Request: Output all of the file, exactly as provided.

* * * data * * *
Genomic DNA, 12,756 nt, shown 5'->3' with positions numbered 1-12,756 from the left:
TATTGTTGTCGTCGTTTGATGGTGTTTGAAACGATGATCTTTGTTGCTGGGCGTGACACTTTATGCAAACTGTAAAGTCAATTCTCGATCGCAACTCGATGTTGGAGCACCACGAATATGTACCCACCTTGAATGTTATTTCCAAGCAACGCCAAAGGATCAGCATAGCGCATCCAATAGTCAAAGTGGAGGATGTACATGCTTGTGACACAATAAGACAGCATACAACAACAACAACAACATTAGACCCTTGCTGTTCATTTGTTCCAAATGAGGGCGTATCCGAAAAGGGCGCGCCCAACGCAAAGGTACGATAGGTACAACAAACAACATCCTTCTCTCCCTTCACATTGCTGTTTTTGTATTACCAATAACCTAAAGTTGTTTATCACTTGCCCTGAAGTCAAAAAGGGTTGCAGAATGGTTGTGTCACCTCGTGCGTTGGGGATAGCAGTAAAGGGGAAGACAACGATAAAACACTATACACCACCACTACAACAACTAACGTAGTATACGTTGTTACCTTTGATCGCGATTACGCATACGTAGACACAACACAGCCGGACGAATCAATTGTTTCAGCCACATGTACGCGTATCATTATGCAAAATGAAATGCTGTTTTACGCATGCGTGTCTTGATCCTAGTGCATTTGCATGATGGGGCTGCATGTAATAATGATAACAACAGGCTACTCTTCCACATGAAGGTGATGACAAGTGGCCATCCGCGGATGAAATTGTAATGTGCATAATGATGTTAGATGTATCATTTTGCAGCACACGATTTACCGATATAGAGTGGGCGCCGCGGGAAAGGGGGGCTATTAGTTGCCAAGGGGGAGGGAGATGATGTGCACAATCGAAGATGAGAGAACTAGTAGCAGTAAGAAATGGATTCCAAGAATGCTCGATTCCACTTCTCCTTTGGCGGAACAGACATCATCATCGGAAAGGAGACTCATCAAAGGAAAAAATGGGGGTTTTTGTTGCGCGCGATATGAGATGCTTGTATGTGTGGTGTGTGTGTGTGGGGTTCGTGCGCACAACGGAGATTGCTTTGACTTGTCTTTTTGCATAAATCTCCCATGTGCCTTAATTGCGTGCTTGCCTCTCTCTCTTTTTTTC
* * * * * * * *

Genomic DNA, 12,756 nt, shown 5'->3' with positions numbered 1-12,756 from the left:
TATTGTTGTCGTCGTTTGATGGTGTTTGAAACGATGATCTTTGTTGCTGGGCGTGACACTTTATGCAAACTGTAAAGTCAATTCTCGATCGCAACTCGATGTTGGAGCACCACGAATATGTACCCACCTTGAATGTTATTTCCAAGCAACGCCAAAGGATCAGCATAGCGCATCCAATAGTCAAAGTGGAGGATGTACATGCTTGTGACACAATAAGACAGCATACAACAACAACAACAACATTAGACCCTTGCTGTTCATTTGTTCCAAATGAGGGCGTATCCGAAAAGGGCGCGCCCAACGCAAAGGTACGATAGGTACAACAAACAACATCCTTCTCTCCCTTCACATTGCTGTTTTTGTATTACCAATAACCTAAAGTTGTTTATCACTTGCCCTGAAGTCAAAAAGGGTTGCAGAATGGTTGTGTCACCTCGTGCGTTGGGGATAGCAGTAAAGGGGAAGACAACGATAAAACACTATACACCACCACTACAACAACTAACGTAGTATACGTTGTTACCTTTGATCGCGATTACGCATACGTAGACACAACACAGCCGGACGAATCAATTGTTTCAGCCACATGTACGCGTATCATTATGCAAAATGAAATGCTGTTTTACGCATGCGTGTCTTGATCCTAGTGCATTTGCATGATGGGGCTGCATGTAATAATGATAACAACAGGCTACTCTTCCACATGAAGGTGATGACAAGTGGCCATCCGCGGATGAAATTGTAATGTGCATAATGATGTTAGATGTATCATTTTGCAGCACACGATTTACCGATATAGAGTGGGCGCCGCGGGAAAGGGGGGCTATTAGTTGCCAAGGGGGAGGGAGATGATGTGCACAATCGAAGATGAGAGAACTAGTAGCAGTAAGAAATGGATTCCAAGAATGCTCGATTCCACTTCTCCTTTGGCGGAACAGACATCATCATCGGAAAGGAGACTCATCAAAGGAAAAAATGGGGGTTTTTGTTGCGCGCGATATGAGATGCTTGTATGTGTGGTGTGTGTGTGTGGGGTTCGTGCGCACAACGGAGATTGCTTTGACTTGTCTTTTTGCATAAATCTCCCATGTGCCTTAATTGCGTGCTTGCCTCTCTCTCTTTTTTTC